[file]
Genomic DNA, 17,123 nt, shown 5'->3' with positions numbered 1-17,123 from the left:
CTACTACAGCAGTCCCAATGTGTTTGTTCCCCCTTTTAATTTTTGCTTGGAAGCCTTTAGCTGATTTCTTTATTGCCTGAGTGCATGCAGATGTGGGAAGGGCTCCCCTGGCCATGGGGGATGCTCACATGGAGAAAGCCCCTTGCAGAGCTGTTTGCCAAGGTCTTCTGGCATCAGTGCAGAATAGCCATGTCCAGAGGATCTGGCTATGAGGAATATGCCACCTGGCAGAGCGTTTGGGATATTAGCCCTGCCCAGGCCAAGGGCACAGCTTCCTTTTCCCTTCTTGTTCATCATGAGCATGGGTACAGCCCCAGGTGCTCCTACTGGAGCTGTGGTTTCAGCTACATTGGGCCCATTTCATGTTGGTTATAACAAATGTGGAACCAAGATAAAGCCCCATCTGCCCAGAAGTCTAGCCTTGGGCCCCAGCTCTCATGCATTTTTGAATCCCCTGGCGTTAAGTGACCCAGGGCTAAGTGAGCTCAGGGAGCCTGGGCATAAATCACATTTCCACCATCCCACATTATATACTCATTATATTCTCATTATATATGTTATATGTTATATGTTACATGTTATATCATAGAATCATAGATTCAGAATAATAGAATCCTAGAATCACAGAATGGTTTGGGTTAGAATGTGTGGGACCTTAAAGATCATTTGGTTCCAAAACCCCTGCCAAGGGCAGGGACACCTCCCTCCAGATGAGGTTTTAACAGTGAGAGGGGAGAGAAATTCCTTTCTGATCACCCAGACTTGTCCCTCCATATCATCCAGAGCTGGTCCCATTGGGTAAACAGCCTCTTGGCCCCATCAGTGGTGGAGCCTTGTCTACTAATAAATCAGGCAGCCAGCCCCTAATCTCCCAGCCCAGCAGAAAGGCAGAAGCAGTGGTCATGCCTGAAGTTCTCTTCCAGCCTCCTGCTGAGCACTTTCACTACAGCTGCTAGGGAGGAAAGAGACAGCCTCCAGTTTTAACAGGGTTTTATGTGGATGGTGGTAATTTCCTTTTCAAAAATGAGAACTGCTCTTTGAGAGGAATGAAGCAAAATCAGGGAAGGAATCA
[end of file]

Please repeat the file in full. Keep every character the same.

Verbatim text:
Genomic DNA, 17,123 nt, shown 5'->3' with positions numbered 1-17,123 from the left:
CTACTACAGCAGTCCCAATGTGTTTGTTCCCCCTTTTAATTTTTGCTTGGAAGCCTTTAGCTGATTTCTTTATTGCCTGAGTGCATGCAGATGTGGGAAGGGCTCCCCTGGCCATGGGGGATGCTCACATGGAGAAAGCCCCTTGCAGAGCTGTTTGCCAAGGTCTTCTGGCATCAGTGCAGAATAGCCATGTCCAGAGGATCTGGCTATGAGGAATATGCCACCTGGCAGAGCGTTTGGGATATTAGCCCTGCCCAGGCCAAGGGCACAGCTTCCTTTTCCCTTCTTGTTCATCATGAGCATGGGTACAGCCCCAGGTGCTCCTACTGGAGCTGTGGTTTCAGCTACATTGGGCCCATTTCATGTTGGTTATAACAAATGTGGAACCAAGATAAAGCCCCATCTGCCCAGAAGTCTAGCCTTGGGCCCCAGCTCTCATGCATTTTTGAATCCCCTGGCGTTAAGTGACCCAGGGCTAAGTGAGCTCAGGGAGCCTGGGCATAAATCACATTTCCACCATCCCACATTATATACTCATTATATTCTCATTATATATGTTATATGTTATATGTTACATGTTATATCATAGAATCATAGATTCAGAATAATAGAATCCTAGAATCACAGAATGGTTTGGGTTAGAATGTGTGGGACCTTAAAGATCATTTGGTTCCAAAACCCCTGCCAAGGGCAGGGACACCTCCCTCCAGATGAGGTTTTAACAGTGAGAGGGGAGAGAAATTCCTTTCTGATCACCCAGACTTGTCCCTCCATATCATCCAGAGCTGGTCCCATTGGGTAAACAGCCTCTTGGCCCCATCAGTGGTGGAGCCTTGTCTACTAATAAATCAGGCAGCCAGCCCCTAATCTCCCAGCCCAGCAGAAAGGCAGAAGCAGTGGTCATGCCTGAAGTTCTCTTCCAGCCTCCTGCTGAGCACTTTCACTACAGCTGCTAGGGAGGAAAGAGACAGCCTCCAGTTTTAACAGGGTTTTATGTGGATGGTGGTAATTTCCTTTTCAAAAATGAGAACTGCTCTTTGAGAGGAATGAAGCAAAATCAGGGAAGGAATCA